The Easy Employee Onboarding Guide for Small Business Owners

(or “How to Build the Perfect Worker”)

Businesswomen shaking hands with new hire at the office

Whether you’re a rookie in the world of hiring employees or you just want to know how to do it better, a proper onboarding program can do wonders for you and your business. 

To help, we’ve brought in the experts (five of them, in fact) to run through the what, the why and the how of setting up the perfect onboarding plan for you. And in the end, you’ll learn how to turn your new hire into your best hire ever. 

But What Is Onboarding?

Onboarding is the process of bringing a new employee into the fold. Using both old- and new-fashioned psychology, it helps increase the odds a new hire will succeed and stick around. In a 2015-2016 Gallup poll, 88% of US employees said their employers weren’t that great at it.

In related news, 40% of survey respondents weren’t entirely clear what their employers expected of them, two-thirds weren’t all that engaged in their work, and about half were looking for something better.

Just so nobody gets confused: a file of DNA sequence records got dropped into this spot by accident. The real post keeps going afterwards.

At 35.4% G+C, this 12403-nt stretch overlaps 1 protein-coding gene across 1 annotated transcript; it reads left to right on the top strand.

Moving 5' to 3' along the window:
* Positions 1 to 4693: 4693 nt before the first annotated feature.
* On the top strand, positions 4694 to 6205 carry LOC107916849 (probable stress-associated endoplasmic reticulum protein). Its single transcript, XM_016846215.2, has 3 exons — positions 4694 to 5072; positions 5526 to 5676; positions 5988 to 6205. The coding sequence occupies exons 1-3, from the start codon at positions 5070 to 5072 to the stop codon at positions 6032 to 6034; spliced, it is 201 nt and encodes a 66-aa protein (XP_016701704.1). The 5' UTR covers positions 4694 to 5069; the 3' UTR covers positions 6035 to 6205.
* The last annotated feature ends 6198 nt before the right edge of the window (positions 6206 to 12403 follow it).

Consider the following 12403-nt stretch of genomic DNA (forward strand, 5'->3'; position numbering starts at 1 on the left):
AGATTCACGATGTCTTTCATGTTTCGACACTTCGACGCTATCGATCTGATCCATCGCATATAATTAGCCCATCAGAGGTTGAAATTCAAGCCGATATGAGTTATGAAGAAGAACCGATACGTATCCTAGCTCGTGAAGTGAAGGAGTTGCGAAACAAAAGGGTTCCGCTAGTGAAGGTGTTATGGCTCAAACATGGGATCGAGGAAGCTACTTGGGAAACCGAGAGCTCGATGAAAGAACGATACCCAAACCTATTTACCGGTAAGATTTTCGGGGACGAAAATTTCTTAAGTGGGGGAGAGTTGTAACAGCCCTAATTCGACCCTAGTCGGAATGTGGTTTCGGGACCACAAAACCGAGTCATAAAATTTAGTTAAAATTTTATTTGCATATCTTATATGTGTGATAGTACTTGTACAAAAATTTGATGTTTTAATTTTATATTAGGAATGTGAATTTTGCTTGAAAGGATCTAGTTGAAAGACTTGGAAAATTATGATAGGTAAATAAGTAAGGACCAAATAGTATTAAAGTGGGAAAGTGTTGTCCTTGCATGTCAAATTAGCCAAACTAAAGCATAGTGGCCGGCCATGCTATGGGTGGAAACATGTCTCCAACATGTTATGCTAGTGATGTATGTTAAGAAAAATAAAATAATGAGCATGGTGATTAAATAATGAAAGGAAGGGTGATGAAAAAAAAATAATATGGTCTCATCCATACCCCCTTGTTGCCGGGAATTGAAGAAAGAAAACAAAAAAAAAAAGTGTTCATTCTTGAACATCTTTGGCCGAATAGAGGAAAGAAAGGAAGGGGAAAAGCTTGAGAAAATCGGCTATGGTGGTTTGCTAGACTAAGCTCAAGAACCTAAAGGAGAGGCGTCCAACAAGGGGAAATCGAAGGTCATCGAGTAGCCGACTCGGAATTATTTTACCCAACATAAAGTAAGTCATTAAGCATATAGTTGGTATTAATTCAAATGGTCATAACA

Key Stats from Gallup’s State of the American Workplace Report

on-boarding workplace report

Why Onboarding Matters to Your Business

It’s not 1957. Employees aren’t sticking around for a pension and a gold watch.

“These days, the job market is becoming increasingly competitive, with many employees constantly seeking to jump or change jobs if other opportunities and perks are available,” writes psychology researcher Bethany Lanvins-Merillat. 

“The time and resources necessary to invest in finding the right fit for your organization may be quickly lost if the employee is not strategically and astutely incorporated into their new role and office culture,” writes Lanvins-Merillat in an email. 

One recent study by the Aberdeen Group found that companies with the best onboarding processes retained 91% of their new hires at one year, and those with the worst retained 30%. 

And each time someone leaves, you pay an average of six to nine months of the lost employee’s salary to recruit and train someone new, according to an estimate by the Society for Human Resource Management (SHRM). 

Beth Cabrera, an executive vice president at KNF&T Staffing Resources, calls onboarding “the first stage of a corporate retention program.” 


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Elements of Good Onboarding 

“Many companies see onboarding as the first day or first week,” writes Cabrera in an email, “but onboarding should be a program that continues through the first six months at a minimum, and ideally for a full year.”